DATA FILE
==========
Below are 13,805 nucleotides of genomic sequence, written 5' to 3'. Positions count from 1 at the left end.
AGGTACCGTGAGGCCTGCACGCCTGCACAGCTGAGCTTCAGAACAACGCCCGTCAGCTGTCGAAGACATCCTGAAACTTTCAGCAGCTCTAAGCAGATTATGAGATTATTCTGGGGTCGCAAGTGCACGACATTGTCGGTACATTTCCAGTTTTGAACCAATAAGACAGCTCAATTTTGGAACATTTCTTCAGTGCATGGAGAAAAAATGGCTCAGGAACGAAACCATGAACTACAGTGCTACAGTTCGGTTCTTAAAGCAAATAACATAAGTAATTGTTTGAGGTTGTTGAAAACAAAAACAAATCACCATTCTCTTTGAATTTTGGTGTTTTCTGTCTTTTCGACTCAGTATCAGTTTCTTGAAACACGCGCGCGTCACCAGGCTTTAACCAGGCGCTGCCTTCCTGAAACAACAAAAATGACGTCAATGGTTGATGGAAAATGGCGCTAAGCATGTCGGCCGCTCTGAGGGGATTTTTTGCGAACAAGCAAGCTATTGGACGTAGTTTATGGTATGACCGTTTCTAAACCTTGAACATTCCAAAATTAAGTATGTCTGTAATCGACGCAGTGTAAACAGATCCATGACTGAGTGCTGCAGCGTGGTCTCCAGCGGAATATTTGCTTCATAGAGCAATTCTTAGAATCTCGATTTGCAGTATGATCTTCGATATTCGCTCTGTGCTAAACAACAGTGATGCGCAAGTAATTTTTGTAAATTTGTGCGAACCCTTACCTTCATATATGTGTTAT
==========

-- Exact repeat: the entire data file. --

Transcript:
Below are 13,805 nucleotides of genomic sequence, written 5' to 3'. Positions count from 1 at the left end.
AGGTACCGTGAGGCCTGCACGCCTGCACAGCTGAGCTTCAGAACAACGCCCGTCAGCTGTCGAAGACATCCTGAAACTTTCAGCAGCTCTAAGCAGATTATGAGATTATTCTGGGGTCGCAAGTGCACGACATTGTCGGTACATTTCCAGTTTTGAACCAATAAGACAGCTCAATTTTGGAACATTTCTTCAGTGCATGGAGAAAAAATGGCTCAGGAACGAAACCATGAACTACAGTGCTACAGTTCGGTTCTTAAAGCAAATAACATAAGTAATTGTTTGAGGTTGTTGAAAACAAAAACAAATCACCATTCTCTTTGAATTTTGGTGTTTTCTGTCTTTTCGACTCAGTATCAGTTTCTTGAAACACGCGCGCGTCACCAGGCTTTAACCAGGCGCTGCCTTCCTGAAACAACAAAAATGACGTCAATGGTTGATGGAAAATGGCGCTAAGCATGTCGGCCGCTCTGAGGGGATTTTTTGCGAACAAGCAAGCTATTGGACGTAGTTTATGGTATGACCGTTTCTAAACCTTGAACATTCCAAAATTAAGTATGTCTGTAATCGACGCAGTGTAAACAGATCCATGACTGAGTGCTGCAGCGTGGTCTCCAGCGGAATATTTGCTTCATAGAGCAATTCTTAGAATCTCGATTTGCAGTATGATCTTCGATATTCGCTCTGTGCTAAACAACAGTGATGCGCAAGTAATTTTTGTAAATTTGTGCGAACCCTTACCTTCATATATGTGTTAT